As Shadi Hamid, a fellow at the Brookings Center for Middle East Policy, put it in an Atlantic article entitled "The Roots of the Islamic State's Appeal": "ISIS draws on, and draws strength from, ideas that have broad resonance among Muslim-majority populations. They may not agree with ISIS's interpretation of the caliphate, but the notion of a caliphate — the historical political entity governed by Islamic law and tradition — is a powerful one."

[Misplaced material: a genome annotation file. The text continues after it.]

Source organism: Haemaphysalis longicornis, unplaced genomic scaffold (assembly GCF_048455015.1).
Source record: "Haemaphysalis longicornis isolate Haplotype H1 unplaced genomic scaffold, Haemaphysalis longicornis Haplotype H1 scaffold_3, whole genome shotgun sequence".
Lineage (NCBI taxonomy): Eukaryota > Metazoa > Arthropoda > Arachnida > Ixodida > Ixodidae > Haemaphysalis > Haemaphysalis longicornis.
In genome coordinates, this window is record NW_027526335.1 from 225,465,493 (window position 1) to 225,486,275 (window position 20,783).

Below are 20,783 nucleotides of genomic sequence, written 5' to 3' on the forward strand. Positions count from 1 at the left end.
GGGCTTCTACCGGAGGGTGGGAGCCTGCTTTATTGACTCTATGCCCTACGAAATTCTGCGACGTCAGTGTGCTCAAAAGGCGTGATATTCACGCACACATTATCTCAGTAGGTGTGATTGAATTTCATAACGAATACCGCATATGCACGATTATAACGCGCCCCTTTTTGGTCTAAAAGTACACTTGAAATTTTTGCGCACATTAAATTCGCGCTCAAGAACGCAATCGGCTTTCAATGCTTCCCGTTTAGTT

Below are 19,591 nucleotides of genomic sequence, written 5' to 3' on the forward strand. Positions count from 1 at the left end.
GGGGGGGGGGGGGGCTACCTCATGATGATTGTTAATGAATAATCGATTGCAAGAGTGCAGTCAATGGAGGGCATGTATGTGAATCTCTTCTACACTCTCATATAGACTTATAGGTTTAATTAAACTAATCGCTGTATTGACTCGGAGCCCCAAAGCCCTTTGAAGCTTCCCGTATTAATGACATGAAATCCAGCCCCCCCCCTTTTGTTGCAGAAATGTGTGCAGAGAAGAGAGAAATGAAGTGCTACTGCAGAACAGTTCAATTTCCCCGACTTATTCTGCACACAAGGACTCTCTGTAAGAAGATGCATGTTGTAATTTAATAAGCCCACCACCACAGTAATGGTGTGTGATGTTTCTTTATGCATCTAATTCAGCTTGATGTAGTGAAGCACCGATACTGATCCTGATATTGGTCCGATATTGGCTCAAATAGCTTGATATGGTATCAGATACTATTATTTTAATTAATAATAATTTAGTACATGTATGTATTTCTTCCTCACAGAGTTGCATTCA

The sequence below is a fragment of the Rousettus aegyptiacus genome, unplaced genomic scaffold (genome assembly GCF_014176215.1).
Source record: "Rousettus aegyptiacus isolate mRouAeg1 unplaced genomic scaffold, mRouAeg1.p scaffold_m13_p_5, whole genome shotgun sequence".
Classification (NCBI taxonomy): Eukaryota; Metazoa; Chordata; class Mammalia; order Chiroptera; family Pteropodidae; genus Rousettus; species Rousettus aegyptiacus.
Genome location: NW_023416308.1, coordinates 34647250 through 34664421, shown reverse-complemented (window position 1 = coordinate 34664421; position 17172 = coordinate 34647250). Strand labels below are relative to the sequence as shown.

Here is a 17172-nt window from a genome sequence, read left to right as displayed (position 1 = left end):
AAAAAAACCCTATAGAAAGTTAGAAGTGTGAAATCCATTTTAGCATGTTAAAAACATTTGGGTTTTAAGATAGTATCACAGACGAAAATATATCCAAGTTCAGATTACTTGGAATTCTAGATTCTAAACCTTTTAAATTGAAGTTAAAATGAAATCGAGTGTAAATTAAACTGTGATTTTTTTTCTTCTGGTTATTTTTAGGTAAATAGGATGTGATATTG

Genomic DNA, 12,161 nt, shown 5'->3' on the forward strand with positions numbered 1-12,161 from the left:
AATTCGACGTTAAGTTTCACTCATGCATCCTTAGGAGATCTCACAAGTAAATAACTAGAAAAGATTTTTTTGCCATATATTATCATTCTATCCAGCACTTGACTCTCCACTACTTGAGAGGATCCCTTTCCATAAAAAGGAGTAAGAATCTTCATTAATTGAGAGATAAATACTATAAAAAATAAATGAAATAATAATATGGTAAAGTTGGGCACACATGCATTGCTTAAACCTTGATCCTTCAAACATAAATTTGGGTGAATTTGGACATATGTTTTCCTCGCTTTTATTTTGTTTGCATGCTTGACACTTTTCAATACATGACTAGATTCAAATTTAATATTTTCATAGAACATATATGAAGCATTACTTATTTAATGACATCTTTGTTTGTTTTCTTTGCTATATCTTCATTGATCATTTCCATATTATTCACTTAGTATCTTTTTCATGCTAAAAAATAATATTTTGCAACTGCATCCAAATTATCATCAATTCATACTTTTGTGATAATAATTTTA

In other words it's consistent with all the polls of Muslims both in the west and in Muslim-majority countries (see "Islam in figures" above): they may not all agree with killing and mayhem, but they agree with the main aims which are at the core of Islam: the universal imposition of Sharia law and an Islamic caliphate (a theocracy) for the whole world. Many (most?) Muslims may prefer for this to be done peacefully by the "religion of peace", but if necessary violence will do.
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